Carpano Antica Vermouth Has Remained Unchanged Since The 1700s

Even though chef Anthony Bourdain didn't care for vermouth (or gin, or Campari), he still lauded the Negroni as "the perfect cocktail." When the three spirits are combined, says Bourdain, via Thrillist, "It sets you up for dinner, in a way it makes you hungry, sands the edges off the afternoon." One of the chief reasons for this is the understated power of vermouth. Plus, vermouth is the key ingredient in an Americano cocktail — the first drink to ever be mentioned in a James Bond novel, per Esquire. So, what's all the hype about?

The history of vermouth is as rich as its flavor. According to Marolo Heritage, the blog of Italy's Marolo Distillery, vermouth comes from Turin, Italy, where it originally had medicinal utility. But, folks soon discovered its other benefits and were enjoying vermouth leisurely by the 18th century. (Although depending on who you ask, France might have invented it first.) The earliest forms were made in barrels during Piedmont winters, which made for a slow, drawn-out infusion of herbs into the wine.

Trends are nothing new to the cocktail world. (Espresso Martini, anyone? Or, how about a Negroni Sbagliato?) Vermouth fell out of popular favor during the early 1900s, but according to The Guardian, it is now having a moment in 2022. But, one of the premiere vermouths still available on the contemporary market has remained unchanged since the 1700s. Introducing: Carpano Antica.

A tried and true formula

According to Yves Leboulengé, commercial director for La Quintinye Vermouth Royal, via Thrillist, vermouth is actually a type of fortified, botanical-infused, low-alcohol wine — not a spirit. Like other wines, vermouth has a much shorter shelf life than liquor; it'll only last four-to-six weeks at room temperature, so be sure to pop that bottle in the fridge after opening. But, by staying faithful to its origin, Carpano Antica vermouth has been able to withstand the test of time. The Guardian calls Carpano Antica "a kind of medicine for hedonists." It still uses the original recipe created by Antonio Benedetto Carpano in 1786, with a spice-forward palette featuring saffron, dried fruit, and heavy bitterness. The glass bottle is even blown by hand.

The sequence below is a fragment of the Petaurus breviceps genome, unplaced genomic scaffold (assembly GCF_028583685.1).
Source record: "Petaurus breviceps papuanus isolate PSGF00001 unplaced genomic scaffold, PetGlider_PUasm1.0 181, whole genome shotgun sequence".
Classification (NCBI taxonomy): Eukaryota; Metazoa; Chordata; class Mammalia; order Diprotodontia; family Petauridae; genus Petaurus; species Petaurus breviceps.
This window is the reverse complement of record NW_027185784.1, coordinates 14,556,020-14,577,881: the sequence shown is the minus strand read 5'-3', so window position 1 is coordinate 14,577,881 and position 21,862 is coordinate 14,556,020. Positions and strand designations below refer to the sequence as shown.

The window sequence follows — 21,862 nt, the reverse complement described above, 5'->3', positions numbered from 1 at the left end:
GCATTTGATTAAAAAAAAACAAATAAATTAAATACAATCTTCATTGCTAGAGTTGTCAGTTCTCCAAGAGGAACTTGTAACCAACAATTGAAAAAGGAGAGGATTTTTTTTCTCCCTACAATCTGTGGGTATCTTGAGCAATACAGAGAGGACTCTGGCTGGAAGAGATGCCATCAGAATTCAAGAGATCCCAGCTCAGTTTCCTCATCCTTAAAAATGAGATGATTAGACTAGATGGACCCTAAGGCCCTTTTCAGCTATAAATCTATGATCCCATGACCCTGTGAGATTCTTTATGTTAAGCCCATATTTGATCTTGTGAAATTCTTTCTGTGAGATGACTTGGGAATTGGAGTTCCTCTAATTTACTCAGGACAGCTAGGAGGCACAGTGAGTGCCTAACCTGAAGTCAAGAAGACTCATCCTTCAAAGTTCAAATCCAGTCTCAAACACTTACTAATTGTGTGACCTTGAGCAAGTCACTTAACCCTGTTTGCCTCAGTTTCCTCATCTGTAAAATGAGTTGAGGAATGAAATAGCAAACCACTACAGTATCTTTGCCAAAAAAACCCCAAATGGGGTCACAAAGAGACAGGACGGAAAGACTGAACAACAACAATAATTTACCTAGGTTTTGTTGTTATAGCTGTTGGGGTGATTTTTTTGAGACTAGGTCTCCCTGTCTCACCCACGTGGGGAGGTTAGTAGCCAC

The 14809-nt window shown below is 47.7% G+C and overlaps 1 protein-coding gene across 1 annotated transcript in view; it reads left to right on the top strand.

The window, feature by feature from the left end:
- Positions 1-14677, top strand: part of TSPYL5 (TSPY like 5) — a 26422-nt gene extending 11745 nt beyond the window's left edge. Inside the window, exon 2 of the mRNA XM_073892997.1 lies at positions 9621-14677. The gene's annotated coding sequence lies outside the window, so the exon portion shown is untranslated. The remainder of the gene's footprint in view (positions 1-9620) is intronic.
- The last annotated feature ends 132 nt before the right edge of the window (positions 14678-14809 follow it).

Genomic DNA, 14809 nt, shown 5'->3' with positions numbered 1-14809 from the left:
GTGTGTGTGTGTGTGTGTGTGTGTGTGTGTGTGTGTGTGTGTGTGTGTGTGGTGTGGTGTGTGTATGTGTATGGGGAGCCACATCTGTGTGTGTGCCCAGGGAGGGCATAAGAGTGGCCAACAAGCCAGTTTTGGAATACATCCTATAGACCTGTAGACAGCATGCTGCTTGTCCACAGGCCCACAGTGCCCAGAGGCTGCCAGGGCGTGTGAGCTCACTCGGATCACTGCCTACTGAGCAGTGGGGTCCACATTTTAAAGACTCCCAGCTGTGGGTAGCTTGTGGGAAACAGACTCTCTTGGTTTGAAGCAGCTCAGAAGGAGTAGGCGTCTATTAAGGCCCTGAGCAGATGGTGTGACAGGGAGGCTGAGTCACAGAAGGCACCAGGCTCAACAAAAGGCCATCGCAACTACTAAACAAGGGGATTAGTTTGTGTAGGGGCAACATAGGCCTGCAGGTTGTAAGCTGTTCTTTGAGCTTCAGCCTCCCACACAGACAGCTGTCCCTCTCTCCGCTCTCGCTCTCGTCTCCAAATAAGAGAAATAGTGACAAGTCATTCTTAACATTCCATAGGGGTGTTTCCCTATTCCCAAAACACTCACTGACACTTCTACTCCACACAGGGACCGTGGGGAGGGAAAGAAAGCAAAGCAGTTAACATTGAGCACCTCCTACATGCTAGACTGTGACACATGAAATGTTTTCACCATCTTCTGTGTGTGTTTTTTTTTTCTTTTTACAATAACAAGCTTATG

Clocking in at an ABV of only 16%, Carpano vermouth can be an accessible and transformative ingredient to your next Manhattan or martini. You could even stir it into a Django Reinhardt cocktail or use it to take an already-fancy Boulevardier to an even fancier level. Food & Wine describes Carpano Antica as slightly sweet with top notes of sharp herbs and citrus peel, with a full-bodied mouthfeel. The brand itself describes the taste as featuring a "unique bouquet and unmistakable vanilla notes." Carpano is made exclusively from Italian-grown white wine grapes that are then processed within 24 hours after harvesting. Its trademark vanilla is sourced from Madagascar, Papua New Guinea, and Tahiti. The flavor is distinct and (clearly) not going anywhere.